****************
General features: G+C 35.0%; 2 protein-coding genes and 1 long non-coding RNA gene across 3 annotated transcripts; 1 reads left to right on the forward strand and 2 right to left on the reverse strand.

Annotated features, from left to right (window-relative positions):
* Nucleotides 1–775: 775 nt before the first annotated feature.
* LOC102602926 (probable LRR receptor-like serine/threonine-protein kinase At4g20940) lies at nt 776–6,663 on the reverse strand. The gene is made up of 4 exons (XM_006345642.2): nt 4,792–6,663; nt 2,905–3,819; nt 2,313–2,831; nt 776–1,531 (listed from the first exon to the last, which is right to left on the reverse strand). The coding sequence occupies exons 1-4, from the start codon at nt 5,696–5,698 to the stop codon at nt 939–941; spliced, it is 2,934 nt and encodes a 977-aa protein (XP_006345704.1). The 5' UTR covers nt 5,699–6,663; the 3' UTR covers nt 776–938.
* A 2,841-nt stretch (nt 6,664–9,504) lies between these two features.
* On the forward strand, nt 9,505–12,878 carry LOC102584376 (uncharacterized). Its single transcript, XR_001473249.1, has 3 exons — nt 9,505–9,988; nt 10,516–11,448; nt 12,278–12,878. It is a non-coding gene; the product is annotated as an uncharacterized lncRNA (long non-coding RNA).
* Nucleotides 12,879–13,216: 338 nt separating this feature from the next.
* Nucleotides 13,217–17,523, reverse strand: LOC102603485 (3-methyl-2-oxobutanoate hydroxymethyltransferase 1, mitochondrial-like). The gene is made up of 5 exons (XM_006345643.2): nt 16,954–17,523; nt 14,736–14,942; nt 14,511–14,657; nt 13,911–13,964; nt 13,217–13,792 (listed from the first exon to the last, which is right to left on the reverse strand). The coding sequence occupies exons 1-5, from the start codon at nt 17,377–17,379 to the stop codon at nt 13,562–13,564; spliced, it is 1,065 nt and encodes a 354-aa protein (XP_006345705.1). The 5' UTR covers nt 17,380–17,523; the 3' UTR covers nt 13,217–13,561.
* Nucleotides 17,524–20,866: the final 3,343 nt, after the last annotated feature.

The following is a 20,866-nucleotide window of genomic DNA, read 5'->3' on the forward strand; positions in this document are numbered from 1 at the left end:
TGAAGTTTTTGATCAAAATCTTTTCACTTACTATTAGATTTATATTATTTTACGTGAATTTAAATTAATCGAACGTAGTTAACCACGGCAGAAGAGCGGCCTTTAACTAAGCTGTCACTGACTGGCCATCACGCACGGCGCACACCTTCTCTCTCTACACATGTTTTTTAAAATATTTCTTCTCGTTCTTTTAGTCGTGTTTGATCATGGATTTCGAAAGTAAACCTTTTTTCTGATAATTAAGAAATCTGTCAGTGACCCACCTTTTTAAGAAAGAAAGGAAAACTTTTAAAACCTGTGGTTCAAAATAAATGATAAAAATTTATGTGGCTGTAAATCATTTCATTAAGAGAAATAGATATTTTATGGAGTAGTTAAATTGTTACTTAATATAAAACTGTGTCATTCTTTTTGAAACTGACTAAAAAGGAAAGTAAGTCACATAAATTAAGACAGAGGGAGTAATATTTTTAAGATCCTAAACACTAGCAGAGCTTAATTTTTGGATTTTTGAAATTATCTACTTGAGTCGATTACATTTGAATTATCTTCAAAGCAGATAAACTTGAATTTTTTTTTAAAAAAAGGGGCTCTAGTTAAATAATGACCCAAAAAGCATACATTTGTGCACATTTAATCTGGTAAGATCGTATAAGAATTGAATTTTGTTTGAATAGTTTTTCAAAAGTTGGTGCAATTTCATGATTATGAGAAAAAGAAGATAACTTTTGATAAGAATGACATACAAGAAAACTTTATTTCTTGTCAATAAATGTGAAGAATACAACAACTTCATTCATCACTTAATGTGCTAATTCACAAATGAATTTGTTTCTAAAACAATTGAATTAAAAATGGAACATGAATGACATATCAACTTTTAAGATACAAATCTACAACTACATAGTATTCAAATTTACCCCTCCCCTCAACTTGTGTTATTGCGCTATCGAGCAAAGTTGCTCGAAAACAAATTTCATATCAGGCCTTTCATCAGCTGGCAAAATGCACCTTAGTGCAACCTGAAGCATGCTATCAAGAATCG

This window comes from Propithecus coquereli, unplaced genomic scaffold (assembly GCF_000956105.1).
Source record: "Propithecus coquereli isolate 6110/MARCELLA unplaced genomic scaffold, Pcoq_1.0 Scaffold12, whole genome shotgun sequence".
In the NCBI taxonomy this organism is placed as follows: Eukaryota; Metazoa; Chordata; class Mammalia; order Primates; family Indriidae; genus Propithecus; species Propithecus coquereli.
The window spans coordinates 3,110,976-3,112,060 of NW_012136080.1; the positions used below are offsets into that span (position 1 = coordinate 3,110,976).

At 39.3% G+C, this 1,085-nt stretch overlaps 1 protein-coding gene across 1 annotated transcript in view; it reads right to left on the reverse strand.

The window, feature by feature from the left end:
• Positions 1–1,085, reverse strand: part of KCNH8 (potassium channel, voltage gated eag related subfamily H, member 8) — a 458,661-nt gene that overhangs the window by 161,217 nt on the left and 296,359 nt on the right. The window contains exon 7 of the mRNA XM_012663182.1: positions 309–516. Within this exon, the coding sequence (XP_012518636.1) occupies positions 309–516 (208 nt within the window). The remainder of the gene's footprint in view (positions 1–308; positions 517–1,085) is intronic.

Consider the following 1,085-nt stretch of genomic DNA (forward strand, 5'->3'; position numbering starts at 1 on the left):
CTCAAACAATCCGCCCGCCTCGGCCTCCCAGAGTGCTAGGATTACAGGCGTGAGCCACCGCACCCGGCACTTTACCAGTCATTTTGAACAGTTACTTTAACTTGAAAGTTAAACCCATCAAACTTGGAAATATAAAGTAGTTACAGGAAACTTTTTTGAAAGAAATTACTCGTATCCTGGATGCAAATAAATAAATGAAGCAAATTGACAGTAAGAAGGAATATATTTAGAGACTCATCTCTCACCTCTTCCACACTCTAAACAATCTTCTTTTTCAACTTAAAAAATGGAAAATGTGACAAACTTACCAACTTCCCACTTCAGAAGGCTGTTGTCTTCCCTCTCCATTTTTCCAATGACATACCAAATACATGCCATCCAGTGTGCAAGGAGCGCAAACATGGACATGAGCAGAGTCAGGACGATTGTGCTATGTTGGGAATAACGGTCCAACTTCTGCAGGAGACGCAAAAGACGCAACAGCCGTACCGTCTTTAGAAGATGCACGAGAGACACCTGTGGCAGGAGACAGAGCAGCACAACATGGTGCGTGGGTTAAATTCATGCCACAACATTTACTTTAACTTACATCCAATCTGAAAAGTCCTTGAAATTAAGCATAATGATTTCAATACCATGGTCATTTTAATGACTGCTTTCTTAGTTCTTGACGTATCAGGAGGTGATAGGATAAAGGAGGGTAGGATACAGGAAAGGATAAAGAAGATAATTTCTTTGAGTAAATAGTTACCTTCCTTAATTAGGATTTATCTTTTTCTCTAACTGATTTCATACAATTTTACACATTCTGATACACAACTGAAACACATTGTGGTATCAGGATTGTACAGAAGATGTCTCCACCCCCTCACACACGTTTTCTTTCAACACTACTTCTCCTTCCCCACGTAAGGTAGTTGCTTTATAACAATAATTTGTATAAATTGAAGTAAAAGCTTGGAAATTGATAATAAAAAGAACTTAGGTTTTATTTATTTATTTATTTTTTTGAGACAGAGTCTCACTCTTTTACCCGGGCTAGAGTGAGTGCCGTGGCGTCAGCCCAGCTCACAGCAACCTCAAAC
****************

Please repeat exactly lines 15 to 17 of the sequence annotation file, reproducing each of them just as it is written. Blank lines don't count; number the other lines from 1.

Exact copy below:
The window spans coordinates 3,110,976-3,112,060 of NW_012136080.1; the positions used below are offsets into that span (position 1 = coordinate 3,110,976).

At 39.3% G+C, this 1,085-nt stretch overlaps 1 protein-coding gene across 1 annotated transcript in view; it reads right to left on the reverse strand.

The window, feature by feature from the left end: